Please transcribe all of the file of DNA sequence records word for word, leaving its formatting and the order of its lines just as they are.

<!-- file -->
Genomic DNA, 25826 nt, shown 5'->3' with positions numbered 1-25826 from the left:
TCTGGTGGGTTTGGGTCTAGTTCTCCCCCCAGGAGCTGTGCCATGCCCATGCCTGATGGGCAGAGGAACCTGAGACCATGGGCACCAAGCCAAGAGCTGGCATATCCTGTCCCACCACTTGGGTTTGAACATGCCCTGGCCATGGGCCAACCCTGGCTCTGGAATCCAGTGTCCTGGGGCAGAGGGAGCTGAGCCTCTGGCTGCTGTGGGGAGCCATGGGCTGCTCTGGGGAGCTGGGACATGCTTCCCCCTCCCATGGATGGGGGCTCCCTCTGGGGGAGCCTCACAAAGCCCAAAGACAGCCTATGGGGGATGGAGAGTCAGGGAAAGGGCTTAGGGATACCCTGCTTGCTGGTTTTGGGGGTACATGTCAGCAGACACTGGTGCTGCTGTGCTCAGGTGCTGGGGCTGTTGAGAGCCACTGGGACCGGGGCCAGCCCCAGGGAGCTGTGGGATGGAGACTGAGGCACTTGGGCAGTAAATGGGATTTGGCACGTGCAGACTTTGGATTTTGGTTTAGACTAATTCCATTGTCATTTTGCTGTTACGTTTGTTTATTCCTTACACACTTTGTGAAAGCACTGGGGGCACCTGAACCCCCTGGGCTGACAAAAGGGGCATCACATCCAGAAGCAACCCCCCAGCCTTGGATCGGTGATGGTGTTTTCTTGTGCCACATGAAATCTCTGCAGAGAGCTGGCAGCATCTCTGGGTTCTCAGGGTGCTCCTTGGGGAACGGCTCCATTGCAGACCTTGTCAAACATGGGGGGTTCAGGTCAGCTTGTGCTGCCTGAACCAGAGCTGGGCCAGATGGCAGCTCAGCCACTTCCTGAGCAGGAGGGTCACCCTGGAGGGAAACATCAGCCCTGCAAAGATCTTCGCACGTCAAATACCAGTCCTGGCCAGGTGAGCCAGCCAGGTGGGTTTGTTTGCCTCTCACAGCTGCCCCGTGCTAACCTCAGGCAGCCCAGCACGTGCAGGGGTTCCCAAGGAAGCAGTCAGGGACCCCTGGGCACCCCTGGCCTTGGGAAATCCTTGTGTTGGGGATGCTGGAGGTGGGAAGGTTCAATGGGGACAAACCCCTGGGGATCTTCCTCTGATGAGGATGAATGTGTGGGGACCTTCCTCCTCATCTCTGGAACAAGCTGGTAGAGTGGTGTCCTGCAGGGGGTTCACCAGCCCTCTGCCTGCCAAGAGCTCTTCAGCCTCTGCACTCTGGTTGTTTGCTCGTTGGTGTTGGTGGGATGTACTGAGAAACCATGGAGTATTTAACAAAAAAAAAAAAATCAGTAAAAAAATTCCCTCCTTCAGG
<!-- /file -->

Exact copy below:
Genomic DNA, 25826 nt, shown 5'->3' with positions numbered 1-25826 from the left:
TCTGGTGGGTTTGGGTCTAGTTCTCCCCCCAGGAGCTGTGCCATGCCCATGCCTGATGGGCAGAGGAACCTGAGACCATGGGCACCAAGCCAAGAGCTGGCATATCCTGTCCCACCACTTGGGTTTGAACATGCCCTGGCCATGGGCCAACCCTGGCTCTGGAATCCAGTGTCCTGGGGCAGAGGGAGCTGAGCCTCTGGCTGCTGTGGGGAGCCATGGGCTGCTCTGGGGAGCTGGGACATGCTTCCCCCTCCCATGGATGGGGGCTCCCTCTGGGGGAGCCTCACAAAGCCCAAAGACAGCCTATGGGGGATGGAGAGTCAGGGAAAGGGCTTAGGGATACCCTGCTTGCTGGTTTTGGGGGTACATGTCAGCAGACACTGGTGCTGCTGTGCTCAGGTGCTGGGGCTGTTGAGAGCCACTGGGACCGGGGCCAGCCCCAGGGAGCTGTGGGATGGAGACTGAGGCACTTGGGCAGTAAATGGGATTTGGCACGTGCAGACTTTGGATTTTGGTTTAGACTAATTCCATTGTCATTTTGCTGTTACGTTTGTTTATTCCTTACACACTTTGTGAAAGCACTGGGGGCACCTGAACCCCCTGGGCTGACAAAAGGGGCATCACATCCAGAAGCAACCCCCCAGCCTTGGATCGGTGATGGTGTTTTCTTGTGCCACATGAAATCTCTGCAGAGAGCTGGCAGCATCTCTGGGTTCTCAGGGTGCTCCTTGGGGAACGGCTCCATTGCAGACCTTGTCAAACATGGGGGGTTCAGGTCAGCTTGTGCTGCCTGAACCAGAGCTGGGCCAGATGGCAGCTCAGCCACTTCCTGAGCAGGAGGGTCACCCTGGAGGGAAACATCAGCCCTGCAAAGATCTTCGCACGTCAAATACCAGTCCTGGCCAGGTGAGCCAGCCAGGTGGGTTTGTTTGCCTCTCACAGCTGCCCCGTGCTAACCTCAGGCAGCCCAGCACGTGCAGGGGTTCCCAAGGAAGCAGTCAGGGACCCCTGGGCACCCCTGGCCTTGGGAAATCCTTGTGTTGGGGATGCTGGAGGTGGGAAGGTTCAATGGGGACAAACCCCTGGGGATCTTCCTCTGATGAGGATGAATGTGTGGGGACCTTCCTCCTCATCTCTGGAACAAGCTGGTAGAGTGGTGTCCTGCAGGGGGTTCACCAGCCCTCTGCCTGCCAAGAGCTCTTCAGCCTCTGCACTCTGGTTGTTTGCTCGTTGGTGTTGGTGGGATGTACTGAGAAACCATGGAGTATTTAACAAAAAAAAAAAAATCAGTAAAAAAATTCCCTCCTTCAGG